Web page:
How to become a system builder?

I have clients in constant need of new computers but at inexpensive rates. Could save them a little if built myself but what is costly is purchasing those OS (XP Pro, 7 Business, & Home) from retail stores. What are the actual steps to become a Micrsoft system builder and purchase their software as OEM and receive the COAs for these OS's? Thx...
xav1963Asked:
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Brian PiercePhotographerCommented:
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xav1963Author Commented:
Thx for info... will look it over... I have assembled computers before... I just need help with acquiring MS OEM software....
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Brian PiercePhotographerCommented:
see the link I gave you - it has all of the details about it :-)
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johnb6767Commented:
I know this is not what you asked, but I am going to add my $.02, FWIW.....

OEMs have started putting out machines for less than $300-$350, for an entry level workstation. For example, Dell is always putting out thier SB Machines for cheap, and usually are not expensive to get a few decent upgrades on.....

For example, they have a Vostro right now for $299. Add $105 to upgrade to the small Core 2 Duo, $43 to upgrade to 2GB Ram, and if you need it on a Domain, only $99 for Windows 7 Professional. Total Cost $546.

If something breaks, you dont have to go onsite, remove a part, and deal with the replacements. First year of support and on site service if needed is standard.....

Plus, they are always giving away free displays/bundles/upgrades.....

Last TigerDirect mailer I saw over the weekend, had a BareBones system for $199, still neeed to buy the OS $99 depending on version perhaps?). I dont charge less than 2 hours @ $75 for an OS install (I do a full optimization/base apps install/malware protection etc.). So that right there is about $448. So for $100 more you dont have to mess with the amount of time spent building a PC/Updates/Apps etc.....

I know youre prices might be different, I just wanted to stress some of the pros I feel, when it comes to building systems. I used to do it, but now that the OEMs are just trying to get Market Share and lose money on a baseline PC, it has changed the game a bit. I have a few local PC stores that buy these even, and  get better deals than we get online....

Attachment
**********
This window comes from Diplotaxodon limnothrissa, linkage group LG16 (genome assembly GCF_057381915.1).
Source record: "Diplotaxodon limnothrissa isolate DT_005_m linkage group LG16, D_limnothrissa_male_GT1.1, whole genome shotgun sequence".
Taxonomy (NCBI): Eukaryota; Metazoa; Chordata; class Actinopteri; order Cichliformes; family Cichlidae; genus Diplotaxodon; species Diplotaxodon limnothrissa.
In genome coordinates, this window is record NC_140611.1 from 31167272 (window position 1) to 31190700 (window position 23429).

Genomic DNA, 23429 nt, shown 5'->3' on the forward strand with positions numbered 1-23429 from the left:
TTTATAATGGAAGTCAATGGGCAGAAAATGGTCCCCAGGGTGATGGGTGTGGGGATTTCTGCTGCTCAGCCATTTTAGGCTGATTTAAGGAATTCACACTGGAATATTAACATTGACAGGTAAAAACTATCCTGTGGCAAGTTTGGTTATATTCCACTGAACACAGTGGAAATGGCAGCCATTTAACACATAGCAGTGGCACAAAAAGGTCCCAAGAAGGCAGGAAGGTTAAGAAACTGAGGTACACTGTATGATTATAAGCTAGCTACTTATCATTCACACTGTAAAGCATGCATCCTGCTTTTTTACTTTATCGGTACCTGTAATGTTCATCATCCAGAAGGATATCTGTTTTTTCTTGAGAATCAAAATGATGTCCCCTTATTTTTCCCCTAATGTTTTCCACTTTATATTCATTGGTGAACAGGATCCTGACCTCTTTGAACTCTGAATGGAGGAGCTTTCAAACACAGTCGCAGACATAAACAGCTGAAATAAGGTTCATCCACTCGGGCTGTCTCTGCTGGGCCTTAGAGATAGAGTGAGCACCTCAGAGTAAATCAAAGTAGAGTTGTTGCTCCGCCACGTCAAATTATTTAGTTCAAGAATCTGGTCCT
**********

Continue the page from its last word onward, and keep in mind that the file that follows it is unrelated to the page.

Do some research and you might be surprised......

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willcompCommented:
To compete with Dell, HP, and other large OEMs on Windows cost, you'll need a royalty license and that's not available for small system builders. Otherwise, you are limited to OEM versions which anyone can now buy. Newegg is about as cheap as anyone for OEM software.

johnb6767 makes a good point. It's difficult to purchase equivalent hardware for Dell's price which includes the OS.

I still build some systems when necessary to get desired configuration or when requested by previous customers (a good reputation helps there). Customers are told on front end that prices will be higher than Dell and HP.
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xav1963Author Commented:
KCTS gave me the correct answer so he receives the majority of points. But I do agree with the reasoning of johnb6767 and willcomp and will stick to purchasing name-brands.... thx for all the info...
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Michael KnightCommented:
I for one concur johnb, I order for my offices and the properties we manage, It used to make sense to build these boxes as "parting them out" was cheaper. But like you, I can pick up a solid workstation with a 2 year warranty and a pro operating system for $600 delivered. to me it's a no brainer, yes there's 30 minutes removing all the bundled crap, and installing AV/MBAM etc., but no longer than it would take me to figure out the jumper config on a stand alone main board, and do driver installs. I still build my own computers for myself, for gaming or media center but for 'pencil pushers' a $600 dollar machine is fine.
xav1963, I'm assuming your goal is to make money, I remember being able to build a system from scratch with about $350 in parts, I was a System Builder so out the door i was looking at about $500 actual cost, and I'd add a $300-$400 markup and get systems to people tops $1000, while Dell was selling inferior boxes for $1400 +tax. Now adays, you can buy some pretty awesome machines for $1000...so why would they need me? My profit margin would be so low, it's not worth it. meaning, I can't compete with an OEM, nor do i want to. It's really hard to make money in the parts game unless you're dealing with totally clueless clients, If you have a decent pricing scale at say CDW or another big name that actually has sales managers, and volume pricing (most don't now) you can still make $50-$100 here or there on abstract cables and peripheals, but as soon as they find NewEgg...you're done. So I don't  play the parts game anymore, but it was fun while it lasted :)  Before i went all corporate and stuff I made the bulk of my money fixing computers I had never touched before, you know malware and the like, and programming freelance in the slow time, I made fine money, but the industry is definately shifting.
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